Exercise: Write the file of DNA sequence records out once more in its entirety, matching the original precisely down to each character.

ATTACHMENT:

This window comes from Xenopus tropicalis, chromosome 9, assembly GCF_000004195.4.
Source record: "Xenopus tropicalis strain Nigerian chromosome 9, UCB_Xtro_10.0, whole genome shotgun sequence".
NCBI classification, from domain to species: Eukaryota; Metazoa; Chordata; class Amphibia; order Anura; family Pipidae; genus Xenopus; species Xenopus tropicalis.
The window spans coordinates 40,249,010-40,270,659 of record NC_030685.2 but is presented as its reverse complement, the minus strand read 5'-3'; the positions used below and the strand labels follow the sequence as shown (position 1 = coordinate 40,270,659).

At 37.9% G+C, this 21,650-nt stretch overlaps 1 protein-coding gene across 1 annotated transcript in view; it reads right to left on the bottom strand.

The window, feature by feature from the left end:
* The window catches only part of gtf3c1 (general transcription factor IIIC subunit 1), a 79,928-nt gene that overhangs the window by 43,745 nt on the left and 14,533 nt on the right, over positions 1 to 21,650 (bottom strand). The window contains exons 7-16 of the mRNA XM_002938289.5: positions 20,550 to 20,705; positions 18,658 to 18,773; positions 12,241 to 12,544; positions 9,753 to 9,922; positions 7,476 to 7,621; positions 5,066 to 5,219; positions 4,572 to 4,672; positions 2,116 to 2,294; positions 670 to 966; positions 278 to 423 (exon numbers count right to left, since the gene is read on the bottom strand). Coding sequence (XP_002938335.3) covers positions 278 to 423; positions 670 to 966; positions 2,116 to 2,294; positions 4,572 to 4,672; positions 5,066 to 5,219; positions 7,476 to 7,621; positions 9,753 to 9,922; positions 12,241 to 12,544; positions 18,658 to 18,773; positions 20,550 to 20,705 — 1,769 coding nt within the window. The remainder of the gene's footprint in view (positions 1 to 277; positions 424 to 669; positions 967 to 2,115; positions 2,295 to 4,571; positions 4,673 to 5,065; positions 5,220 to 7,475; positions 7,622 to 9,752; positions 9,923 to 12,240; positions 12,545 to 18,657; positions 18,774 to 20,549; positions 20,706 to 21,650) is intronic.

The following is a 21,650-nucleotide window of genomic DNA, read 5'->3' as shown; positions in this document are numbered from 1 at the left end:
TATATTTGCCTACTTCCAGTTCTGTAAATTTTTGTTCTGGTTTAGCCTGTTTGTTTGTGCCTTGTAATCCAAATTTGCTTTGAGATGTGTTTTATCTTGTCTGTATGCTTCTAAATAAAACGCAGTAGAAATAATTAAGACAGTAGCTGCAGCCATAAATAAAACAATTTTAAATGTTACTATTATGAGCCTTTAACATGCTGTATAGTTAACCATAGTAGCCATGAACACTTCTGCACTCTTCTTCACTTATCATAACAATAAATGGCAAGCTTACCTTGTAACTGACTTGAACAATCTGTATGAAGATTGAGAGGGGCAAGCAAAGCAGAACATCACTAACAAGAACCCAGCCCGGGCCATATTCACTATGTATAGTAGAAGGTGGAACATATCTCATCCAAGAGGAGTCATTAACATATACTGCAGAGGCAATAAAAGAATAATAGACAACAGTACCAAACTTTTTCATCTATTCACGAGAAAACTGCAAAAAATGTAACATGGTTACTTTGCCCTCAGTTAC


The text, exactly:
This window comes from Xenopus tropicalis, chromosome 9, assembly GCF_000004195.4.
Source record: "Xenopus tropicalis strain Nigerian chromosome 9, UCB_Xtro_10.0, whole genome shotgun sequence".
NCBI classification, from domain to species: Eukaryota; Metazoa; Chordata; class Amphibia; order Anura; family Pipidae; genus Xenopus; species Xenopus tropicalis.
The window spans coordinates 40,249,010-40,270,659 of record NC_030685.2 but is presented as its reverse complement, the minus strand read 5'-3'; the positions used below and the strand labels follow the sequence as shown (position 1 = coordinate 40,270,659).

At 37.9% G+C, this 21,650-nt stretch overlaps 1 protein-coding gene across 1 annotated transcript in view; it reads right to left on the bottom strand.

The window, feature by feature from the left end:
* The window catches only part of gtf3c1 (general transcription factor IIIC subunit 1), a 79,928-nt gene that overhangs the window by 43,745 nt on the left and 14,533 nt on the right, over positions 1 to 21,650 (bottom strand). The window contains exons 7-16 of the mRNA XM_002938289.5: positions 20,550 to 20,705; positions 18,658 to 18,773; positions 12,241 to 12,544; positions 9,753 to 9,922; positions 7,476 to 7,621; positions 5,066 to 5,219; positions 4,572 to 4,672; positions 2,116 to 2,294; positions 670 to 966; positions 278 to 423 (exon numbers count right to left, since the gene is read on the bottom strand). Coding sequence (XP_002938335.3) covers positions 278 to 423; positions 670 to 966; positions 2,116 to 2,294; positions 4,572 to 4,672; positions 5,066 to 5,219; positions 7,476 to 7,621; positions 9,753 to 9,922; positions 12,241 to 12,544; positions 18,658 to 18,773; positions 20,550 to 20,705 — 1,769 coding nt within the window. The remainder of the gene's footprint in view (positions 1 to 277; positions 424 to 669; positions 967 to 2,115; positions 2,295 to 4,571; positions 4,673 to 5,065; positions 5,220 to 7,475; positions 7,622 to 9,752; positions 9,923 to 12,240; positions 12,545 to 18,657; positions 18,774 to 20,549; positions 20,706 to 21,650) is intronic.

The following is a 21,650-nucleotide window of genomic DNA, read 5'->3' as shown; positions in this document are numbered from 1 at the left end:
TATATTTGCCTACTTCCAGTTCTGTAAATTTTTGTTCTGGTTTAGCCTGTTTGTTTGTGCCTTGTAATCCAAATTTGCTTTGAGATGTGTTTTATCTTGTCTGTATGCTTCTAAATAAAACGCAGTAGAAATAATTAAGACAGTAGCTGCAGCCATAAATAAAACAATTTTAAATGTTACTATTATGAGCCTTTAACATGCTGTATAGTTAACCATAGTAGCCATGAACACTTCTGCACTCTTCTTCACTTATCATAACAATAAATGGCAAGCTTACCTTGTAACTGACTTGAACAATCTGTATGAAGATTGAGAGGGGCAAGCAAAGCAGAACATCACTAACAAGAACCCAGCCCGGGCCATATTCACTATGTATAGTAGAAGGTGGAACATATCTCATCCAAGAGGAGTCATTAACATATACTGCAGAGGCAATAAAAGAATAATAGACAACAGTACCAAACTTTTTCATCTATTCACGAGAAAACTGCAAAAAATGTAACATGGTTACTTTGCCCTCAGTTAC